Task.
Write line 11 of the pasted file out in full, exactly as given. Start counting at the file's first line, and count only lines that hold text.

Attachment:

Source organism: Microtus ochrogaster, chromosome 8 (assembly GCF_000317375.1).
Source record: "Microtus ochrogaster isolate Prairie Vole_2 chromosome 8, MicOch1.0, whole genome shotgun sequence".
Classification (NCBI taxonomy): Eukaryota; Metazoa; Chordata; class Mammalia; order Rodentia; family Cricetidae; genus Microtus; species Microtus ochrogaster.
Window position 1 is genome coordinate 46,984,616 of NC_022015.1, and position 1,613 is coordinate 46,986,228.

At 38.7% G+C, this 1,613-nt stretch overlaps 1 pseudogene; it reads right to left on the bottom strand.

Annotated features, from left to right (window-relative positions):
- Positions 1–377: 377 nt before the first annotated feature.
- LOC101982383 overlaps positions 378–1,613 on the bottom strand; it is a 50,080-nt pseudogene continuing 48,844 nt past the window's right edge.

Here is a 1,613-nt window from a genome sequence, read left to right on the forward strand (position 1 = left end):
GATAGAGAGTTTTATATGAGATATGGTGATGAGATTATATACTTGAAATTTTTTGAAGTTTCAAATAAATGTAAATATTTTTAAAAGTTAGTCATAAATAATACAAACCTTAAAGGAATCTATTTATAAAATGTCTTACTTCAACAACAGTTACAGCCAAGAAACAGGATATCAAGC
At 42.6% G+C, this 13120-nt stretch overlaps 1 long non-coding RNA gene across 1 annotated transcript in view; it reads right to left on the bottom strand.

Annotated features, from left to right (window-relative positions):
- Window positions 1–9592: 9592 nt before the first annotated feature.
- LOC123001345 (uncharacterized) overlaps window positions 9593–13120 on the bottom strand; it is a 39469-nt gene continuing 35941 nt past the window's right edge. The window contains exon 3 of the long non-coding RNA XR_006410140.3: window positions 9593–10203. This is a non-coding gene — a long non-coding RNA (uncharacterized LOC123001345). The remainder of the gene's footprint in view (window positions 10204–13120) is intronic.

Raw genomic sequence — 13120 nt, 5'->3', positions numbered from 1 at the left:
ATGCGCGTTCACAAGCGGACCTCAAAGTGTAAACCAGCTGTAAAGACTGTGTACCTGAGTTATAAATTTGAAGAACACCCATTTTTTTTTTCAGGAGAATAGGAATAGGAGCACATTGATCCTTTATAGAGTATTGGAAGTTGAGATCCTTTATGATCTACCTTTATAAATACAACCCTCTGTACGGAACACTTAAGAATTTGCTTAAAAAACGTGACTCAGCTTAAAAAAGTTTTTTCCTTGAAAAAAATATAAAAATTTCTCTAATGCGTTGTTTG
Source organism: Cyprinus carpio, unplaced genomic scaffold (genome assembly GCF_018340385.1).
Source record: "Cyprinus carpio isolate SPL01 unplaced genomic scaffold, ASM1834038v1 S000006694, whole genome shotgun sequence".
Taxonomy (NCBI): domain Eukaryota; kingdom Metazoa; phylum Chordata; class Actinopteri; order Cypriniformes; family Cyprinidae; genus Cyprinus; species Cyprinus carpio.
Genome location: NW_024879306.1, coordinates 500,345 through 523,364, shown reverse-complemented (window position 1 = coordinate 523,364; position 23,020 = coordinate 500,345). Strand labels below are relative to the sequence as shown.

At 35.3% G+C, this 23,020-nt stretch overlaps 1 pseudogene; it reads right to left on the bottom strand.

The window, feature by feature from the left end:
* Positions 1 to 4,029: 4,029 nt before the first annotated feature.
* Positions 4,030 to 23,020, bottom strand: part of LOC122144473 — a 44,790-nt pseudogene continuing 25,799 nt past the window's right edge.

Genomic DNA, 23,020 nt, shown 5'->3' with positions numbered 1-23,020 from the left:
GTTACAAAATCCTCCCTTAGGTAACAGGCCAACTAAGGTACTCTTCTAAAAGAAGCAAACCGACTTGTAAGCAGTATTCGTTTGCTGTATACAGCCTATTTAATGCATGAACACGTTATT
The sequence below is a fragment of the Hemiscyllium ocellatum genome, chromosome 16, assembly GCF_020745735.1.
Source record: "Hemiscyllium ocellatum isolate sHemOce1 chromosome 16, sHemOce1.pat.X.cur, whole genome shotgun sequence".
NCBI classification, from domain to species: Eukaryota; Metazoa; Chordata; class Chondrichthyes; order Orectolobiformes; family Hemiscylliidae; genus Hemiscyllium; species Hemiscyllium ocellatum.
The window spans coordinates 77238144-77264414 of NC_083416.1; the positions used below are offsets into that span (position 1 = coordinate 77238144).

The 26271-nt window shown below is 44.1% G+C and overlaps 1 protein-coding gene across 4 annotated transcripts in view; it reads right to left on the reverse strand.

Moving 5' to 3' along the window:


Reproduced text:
At 42.6% G+C, this 13120-nt stretch overlaps 1 long non-coding RNA gene across 1 annotated transcript in view; it reads right to left on the bottom strand.